Exploring US Healthcare data

8 min read

A few days ago, the Centers for Medicare and Medicaid Services (CMS) released some unprecedented data on the US healthcare system. The data consists of 9 million rows showing how much each doctor in the US charged Medicare, for what, and how much Medicare paid out. It doesn’t quite cover everything (for example, services with less than 11 beneficiaries were removed for privacy reasons), but its the best thing we’ve got.

Immediately after the release, we started seeing news stories about how some doctors were making millions of dollars. This information is easily found, and easily sensationalized, but I started to wonder what less obvious things might be in the data.

Getting the data

You can grab the data here.

I decided to use R to analyze it, because of the ease of interactive exploration and making visualizations.  You can get the code used throughout this post here.

Actually working with the data can be a bit tricky, depending on how much RAM you have. I have a good amount, and for convenience just read the whole csv file in with read.csv. You could always use something like the ff package or read the data straight into a database if you have memory limitations.

pm = read.delim(physician_Medicare, stringsAsFactors=FALSE)

Great, now that we have our data, let’s explore it.

Surface level explorations

It’s good to explore this kind of dataset rather than starting with specific questions to answer.

Here is a truncated view of the data:

         npi hcpcs_code line_srvc_cnt average_Medicare_payment_amt
2 1003000126 99222 115 108.11565
3 1003000126 99223 93 158.87000
4 1003000126 99231 111 30.72072
5 1003000126 99232 544 56.65566
6 1003000126 99233 75 81.39000
7 1003000126 99238 95 55.76884

The important columns are npi, which is a unique ID for the physician, and hcpcs_code, which is a unique ID for the service the doctor performed. The other two fields will be important down the line. line_srvc_count is how many of the given service the doctor performed, and average_Medicare_payment_amt is how much Medicare paid each time it was performed. You should look at the data documentation for what the other fields that aren’t shown are.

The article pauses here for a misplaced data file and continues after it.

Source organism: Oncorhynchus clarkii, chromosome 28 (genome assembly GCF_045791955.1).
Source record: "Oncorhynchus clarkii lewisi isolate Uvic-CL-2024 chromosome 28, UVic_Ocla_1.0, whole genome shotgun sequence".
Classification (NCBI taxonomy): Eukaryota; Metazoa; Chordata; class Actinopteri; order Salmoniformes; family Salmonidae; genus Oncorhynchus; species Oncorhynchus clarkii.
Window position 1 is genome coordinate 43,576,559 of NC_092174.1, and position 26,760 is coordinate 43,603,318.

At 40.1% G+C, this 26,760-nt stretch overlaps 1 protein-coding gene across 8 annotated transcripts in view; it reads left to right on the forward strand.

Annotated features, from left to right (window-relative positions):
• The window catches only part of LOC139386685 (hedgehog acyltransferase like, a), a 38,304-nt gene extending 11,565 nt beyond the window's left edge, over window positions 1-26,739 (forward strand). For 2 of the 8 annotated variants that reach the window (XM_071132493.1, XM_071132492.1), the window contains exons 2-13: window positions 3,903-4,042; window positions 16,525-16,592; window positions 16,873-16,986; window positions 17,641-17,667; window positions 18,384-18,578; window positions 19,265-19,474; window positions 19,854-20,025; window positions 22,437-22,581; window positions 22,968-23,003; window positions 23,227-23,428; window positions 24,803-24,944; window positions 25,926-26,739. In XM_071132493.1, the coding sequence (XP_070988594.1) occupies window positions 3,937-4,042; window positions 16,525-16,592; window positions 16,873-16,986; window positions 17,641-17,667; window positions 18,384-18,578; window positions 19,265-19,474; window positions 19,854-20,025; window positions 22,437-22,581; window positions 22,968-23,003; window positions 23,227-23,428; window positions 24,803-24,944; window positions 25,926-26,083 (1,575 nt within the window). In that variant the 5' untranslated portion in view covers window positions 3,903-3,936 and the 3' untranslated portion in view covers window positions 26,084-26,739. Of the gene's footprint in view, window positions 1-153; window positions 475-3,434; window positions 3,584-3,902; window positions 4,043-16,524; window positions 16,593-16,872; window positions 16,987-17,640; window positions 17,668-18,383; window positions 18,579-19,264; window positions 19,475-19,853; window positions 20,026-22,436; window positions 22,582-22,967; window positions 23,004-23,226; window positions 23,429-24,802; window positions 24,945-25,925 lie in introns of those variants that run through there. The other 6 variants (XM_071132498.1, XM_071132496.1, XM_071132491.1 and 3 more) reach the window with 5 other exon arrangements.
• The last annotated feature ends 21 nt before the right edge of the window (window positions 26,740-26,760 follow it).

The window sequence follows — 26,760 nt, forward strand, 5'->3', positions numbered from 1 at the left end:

Right now, the data is unique when npi and hcpcs_code are taken together. So we have a summary of each service that each doctor performed.

We need to turn this into something that is unique on npi – something that is a summary of what each doctor did. This will make comparison and finding useful things much simpler.

Converting the data

To convert the data, we could use something like ddply or the base function by. The problem with these is that they will be very slow for 9 million rows. Even solutions like ff or bigmemory won’t help much. We could read the data into a database and then do a group by query to get data in batches, but we already picked the lazy route of reading into memory.

Fortunately, the data table package for R is awesome, and will make what we are doing easy.

pm = data.table(pm)
phys_summ = pm[
    payment=sum(average_Medicare_payment_amt * line_srvc_cnt),
    charged=sum(average_submitted_chrg_amt * line_srvc_cnt),
    allowed=sum(average_Medicare_allowed_amt * line_srvc_cnt),

The above code will transform our data so that npi is unique. It will calculate some descriptor variables (feel free to add your own) while it does it. In this case, we will see how much each doctor charged Medicare, how much they were paid, how many beneficiaries they served, and more.

Finally, some graphs!

Media reports focused on how much the top doctors made, and inequality in general is an interesting approach to this data. Let’s look at income inequality among doctors by finding what percentage of the income is made by what percentage of doctors (ie top 5% makes 50% of the income).

Inequality across all physicians

To do this, we need to first just extract the data for doctors, and then calculate the cumulative sum of doctor payments.

I was actually simplifying things before when I said that the data showed how much each doctor charged Medicare. The data actually has information from organizations (labs, hospitals, etc), as well as doctors. We can filter each one like this:

docs = phys_summ[nppes_entity_code=="I"]
orgs = phys_summ[nppes_entity_code=="O"]

nppes_entity_code indicates whether an individual or organization made the charges. We can now calculate our cumulative payments:

phys_ord = docs[order(docs$payment),c("npi", "payment"), with=FALSE]
phys_ord$pay_cumulative = cumsum(phys_ord$payment)